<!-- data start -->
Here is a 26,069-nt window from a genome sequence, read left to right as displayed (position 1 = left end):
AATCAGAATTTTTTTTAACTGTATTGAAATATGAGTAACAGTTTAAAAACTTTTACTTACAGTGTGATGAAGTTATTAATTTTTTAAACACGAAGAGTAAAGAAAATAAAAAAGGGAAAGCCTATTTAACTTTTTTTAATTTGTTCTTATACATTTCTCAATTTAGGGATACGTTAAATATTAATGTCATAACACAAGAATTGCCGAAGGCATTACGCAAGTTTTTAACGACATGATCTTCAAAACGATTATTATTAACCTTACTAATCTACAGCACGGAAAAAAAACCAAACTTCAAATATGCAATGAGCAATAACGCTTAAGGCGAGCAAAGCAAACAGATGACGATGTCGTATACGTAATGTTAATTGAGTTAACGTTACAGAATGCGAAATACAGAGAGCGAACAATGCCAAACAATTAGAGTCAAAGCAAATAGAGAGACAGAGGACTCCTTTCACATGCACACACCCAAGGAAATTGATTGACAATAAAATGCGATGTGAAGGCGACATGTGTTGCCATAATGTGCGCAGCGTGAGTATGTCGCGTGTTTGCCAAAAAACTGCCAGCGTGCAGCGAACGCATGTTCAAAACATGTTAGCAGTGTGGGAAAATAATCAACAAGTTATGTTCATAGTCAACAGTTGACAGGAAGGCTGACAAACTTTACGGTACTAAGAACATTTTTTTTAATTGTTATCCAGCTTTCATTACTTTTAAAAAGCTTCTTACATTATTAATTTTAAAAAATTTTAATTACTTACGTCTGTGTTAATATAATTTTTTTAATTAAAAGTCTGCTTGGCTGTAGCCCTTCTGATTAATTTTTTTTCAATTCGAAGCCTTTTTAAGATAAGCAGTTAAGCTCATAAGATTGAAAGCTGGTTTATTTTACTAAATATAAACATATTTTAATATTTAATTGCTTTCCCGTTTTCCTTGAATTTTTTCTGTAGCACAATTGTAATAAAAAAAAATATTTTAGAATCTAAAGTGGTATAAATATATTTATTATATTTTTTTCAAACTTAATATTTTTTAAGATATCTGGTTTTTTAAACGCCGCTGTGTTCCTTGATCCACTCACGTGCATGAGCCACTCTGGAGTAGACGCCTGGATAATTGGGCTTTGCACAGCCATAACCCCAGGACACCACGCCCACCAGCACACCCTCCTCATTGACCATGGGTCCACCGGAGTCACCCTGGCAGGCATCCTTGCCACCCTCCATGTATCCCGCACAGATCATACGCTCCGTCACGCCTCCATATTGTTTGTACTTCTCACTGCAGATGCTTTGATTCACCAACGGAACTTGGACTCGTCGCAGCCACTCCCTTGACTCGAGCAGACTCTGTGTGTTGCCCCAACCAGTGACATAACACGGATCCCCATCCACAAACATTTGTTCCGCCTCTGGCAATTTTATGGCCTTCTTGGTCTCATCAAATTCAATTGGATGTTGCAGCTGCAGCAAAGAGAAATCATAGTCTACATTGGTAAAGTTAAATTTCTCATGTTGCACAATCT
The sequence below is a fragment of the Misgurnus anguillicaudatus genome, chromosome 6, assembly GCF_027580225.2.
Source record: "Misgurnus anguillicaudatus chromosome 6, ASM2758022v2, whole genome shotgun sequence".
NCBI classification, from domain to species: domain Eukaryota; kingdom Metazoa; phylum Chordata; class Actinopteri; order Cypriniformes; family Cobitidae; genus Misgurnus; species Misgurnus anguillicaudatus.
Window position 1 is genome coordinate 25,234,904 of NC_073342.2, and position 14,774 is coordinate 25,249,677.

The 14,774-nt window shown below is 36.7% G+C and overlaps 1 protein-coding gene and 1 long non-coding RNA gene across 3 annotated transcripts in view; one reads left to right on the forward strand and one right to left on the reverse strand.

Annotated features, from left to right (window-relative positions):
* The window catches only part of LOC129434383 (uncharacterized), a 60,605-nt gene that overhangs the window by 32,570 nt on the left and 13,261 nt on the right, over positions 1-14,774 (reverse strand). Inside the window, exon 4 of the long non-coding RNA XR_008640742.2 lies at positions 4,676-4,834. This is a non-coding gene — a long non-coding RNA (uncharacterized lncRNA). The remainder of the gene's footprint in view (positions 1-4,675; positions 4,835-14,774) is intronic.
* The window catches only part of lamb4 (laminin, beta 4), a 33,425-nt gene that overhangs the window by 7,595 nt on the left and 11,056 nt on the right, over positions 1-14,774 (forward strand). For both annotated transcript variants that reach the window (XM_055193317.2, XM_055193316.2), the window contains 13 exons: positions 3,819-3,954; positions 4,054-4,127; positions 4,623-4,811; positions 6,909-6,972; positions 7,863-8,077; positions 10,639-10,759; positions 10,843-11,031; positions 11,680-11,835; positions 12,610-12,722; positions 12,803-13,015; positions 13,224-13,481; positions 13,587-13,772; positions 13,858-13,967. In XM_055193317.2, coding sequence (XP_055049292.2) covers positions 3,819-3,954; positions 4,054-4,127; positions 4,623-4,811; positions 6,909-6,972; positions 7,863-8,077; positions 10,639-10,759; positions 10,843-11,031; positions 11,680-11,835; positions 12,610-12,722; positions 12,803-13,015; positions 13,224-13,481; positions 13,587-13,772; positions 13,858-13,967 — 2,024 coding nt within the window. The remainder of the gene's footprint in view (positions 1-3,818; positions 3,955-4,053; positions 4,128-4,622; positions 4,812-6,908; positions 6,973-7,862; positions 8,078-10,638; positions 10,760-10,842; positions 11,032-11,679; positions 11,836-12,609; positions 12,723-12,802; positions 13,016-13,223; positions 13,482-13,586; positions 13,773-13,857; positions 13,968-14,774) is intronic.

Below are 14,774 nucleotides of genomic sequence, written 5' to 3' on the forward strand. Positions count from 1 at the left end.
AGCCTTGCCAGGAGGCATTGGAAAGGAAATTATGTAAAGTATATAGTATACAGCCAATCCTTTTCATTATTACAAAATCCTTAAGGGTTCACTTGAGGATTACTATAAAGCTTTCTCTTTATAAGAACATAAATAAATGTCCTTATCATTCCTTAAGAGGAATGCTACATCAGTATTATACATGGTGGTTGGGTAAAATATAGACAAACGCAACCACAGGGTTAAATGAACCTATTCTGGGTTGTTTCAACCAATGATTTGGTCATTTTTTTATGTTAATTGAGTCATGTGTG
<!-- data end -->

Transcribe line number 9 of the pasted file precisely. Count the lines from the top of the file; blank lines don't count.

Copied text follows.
* The window catches only part of LOC129434383 (uncharacterized), a 60,605-nt gene that overhangs the window by 32,570 nt on the left and 13,261 nt on the right, over positions 1-14,774 (reverse strand). Inside the window, exon 4 of the long non-coding RNA XR_008640742.2 lies at positions 4,676-4,834. This is a non-coding gene — a long non-coding RNA (uncharacterized lncRNA). The remainder of the gene's footprint in view (positions 1-4,675; positions 4,835-14,774) is intronic.